The Histidine Kinases CYTOKININ-INDEPENDENT1 and ARABIDOPSIS HISTIDINE KINASE2 and 3 Regulate Vascular Tissue Development in Arabidopsis Shoots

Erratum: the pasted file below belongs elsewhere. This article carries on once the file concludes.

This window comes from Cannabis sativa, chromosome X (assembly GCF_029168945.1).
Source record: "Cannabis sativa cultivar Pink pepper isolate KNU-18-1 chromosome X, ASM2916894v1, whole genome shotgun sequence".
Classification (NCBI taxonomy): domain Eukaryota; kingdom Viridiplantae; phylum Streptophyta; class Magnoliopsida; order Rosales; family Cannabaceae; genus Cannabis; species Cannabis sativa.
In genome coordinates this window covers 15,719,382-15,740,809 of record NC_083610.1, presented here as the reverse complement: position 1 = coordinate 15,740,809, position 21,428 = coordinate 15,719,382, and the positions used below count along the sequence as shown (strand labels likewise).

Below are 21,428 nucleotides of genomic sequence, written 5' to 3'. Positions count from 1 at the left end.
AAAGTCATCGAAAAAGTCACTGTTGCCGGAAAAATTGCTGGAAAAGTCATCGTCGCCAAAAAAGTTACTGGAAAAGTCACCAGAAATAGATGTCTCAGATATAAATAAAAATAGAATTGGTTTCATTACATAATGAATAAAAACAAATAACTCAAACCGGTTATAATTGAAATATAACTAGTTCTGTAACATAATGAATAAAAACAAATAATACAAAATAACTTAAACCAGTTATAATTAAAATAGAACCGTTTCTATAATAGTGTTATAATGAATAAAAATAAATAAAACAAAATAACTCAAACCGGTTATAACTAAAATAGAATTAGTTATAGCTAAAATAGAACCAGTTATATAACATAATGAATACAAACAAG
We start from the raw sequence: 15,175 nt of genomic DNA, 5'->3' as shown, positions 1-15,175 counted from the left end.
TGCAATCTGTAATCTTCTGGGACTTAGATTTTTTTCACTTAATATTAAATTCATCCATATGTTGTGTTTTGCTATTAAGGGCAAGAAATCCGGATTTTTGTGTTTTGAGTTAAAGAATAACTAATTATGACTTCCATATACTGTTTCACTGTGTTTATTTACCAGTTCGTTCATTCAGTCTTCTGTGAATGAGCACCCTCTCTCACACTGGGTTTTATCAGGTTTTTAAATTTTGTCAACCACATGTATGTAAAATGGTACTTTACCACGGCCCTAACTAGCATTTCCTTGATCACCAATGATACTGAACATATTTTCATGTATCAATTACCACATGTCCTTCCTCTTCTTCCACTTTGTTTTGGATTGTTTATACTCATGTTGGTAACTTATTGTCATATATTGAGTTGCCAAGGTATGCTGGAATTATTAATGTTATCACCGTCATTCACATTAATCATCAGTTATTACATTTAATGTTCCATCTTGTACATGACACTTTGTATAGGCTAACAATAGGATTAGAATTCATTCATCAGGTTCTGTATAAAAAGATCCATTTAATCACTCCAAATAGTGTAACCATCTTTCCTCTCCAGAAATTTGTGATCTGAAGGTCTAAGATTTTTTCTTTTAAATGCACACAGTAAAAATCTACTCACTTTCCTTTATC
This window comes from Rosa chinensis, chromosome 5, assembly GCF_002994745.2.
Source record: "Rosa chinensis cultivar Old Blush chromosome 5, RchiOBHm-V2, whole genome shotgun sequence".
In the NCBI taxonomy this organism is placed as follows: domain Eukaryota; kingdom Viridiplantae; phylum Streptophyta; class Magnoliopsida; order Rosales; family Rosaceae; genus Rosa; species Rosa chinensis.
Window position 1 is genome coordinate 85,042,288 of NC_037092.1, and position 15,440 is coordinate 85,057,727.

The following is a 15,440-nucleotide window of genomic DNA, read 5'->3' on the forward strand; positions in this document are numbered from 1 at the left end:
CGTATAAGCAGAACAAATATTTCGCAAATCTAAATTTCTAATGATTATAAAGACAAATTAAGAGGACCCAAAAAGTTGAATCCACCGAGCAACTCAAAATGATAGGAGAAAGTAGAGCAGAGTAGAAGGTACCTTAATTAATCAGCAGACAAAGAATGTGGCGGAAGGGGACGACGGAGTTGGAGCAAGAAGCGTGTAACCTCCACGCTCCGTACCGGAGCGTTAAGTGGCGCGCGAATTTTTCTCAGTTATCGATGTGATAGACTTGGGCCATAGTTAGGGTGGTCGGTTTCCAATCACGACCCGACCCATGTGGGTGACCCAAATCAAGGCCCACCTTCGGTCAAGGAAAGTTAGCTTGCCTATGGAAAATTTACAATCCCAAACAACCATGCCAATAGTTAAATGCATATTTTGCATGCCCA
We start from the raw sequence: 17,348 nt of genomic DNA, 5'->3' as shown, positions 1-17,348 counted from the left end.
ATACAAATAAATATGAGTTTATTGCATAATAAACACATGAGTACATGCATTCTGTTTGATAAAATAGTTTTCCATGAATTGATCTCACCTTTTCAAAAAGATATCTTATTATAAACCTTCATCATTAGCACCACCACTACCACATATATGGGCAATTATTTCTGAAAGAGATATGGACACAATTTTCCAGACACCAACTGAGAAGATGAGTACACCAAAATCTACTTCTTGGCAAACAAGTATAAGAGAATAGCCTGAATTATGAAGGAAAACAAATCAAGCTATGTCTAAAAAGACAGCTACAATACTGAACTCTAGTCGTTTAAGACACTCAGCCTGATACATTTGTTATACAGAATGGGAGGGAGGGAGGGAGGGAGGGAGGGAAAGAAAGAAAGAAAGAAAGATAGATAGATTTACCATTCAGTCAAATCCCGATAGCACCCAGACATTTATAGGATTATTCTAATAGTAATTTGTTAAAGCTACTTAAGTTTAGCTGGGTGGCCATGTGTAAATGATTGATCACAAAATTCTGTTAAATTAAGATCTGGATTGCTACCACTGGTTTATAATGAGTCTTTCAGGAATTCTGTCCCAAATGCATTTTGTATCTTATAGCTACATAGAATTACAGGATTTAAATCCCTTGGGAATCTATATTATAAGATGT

The development and activity of the procambium and cambium, which ensure vascular tissue formation, is critical for overall plant architecture and growth. However, little is known about the molecular factors affecting the activity of vascular meristems and vascular tissue formation. Here, we show that the His kinase CYTOKININ-INDEPENDENT1 (CKI1) and the cytokinin receptors ARABIOPSIS HISTIDINE KINASE2 (AHK2) and AHK3 are important regulators of vascular tissue development in Arabidopsis thaliana shoots. Genetic modifications of CKI1 activity in Arabidopsis cause dysfunction of the two-component signaling pathway and defects in procambial cell maintenance. CKI1 overexpression in protoplasts leads to cytokinin-independent activation of the two-component phosphorelay, and intracellular domains are responsible for the cytokinin-independent activity of CKI1. CKI1 expression is observed in vascular tissues of inflorescence stems, and CKI1 forms homodimers both in vitro and in planta. Loss-of-function ahk2 and ahk3 mutants and plants with reduced levels of endogenous cytokinins show defects in procambium proliferation and an absence of secondary growth. CKI1 overexpression partially rescues ahk2 ahk3 phenotypes in vascular tissue, while the negative mutation CKI1(H405Q) further accentuates mutant phenotypes. These results indicate that the cytokinin-independent activity of CKI1 and cytokinin-induced AHK2 and AHK3 are important for vascular bundle formation in Arabidopsis.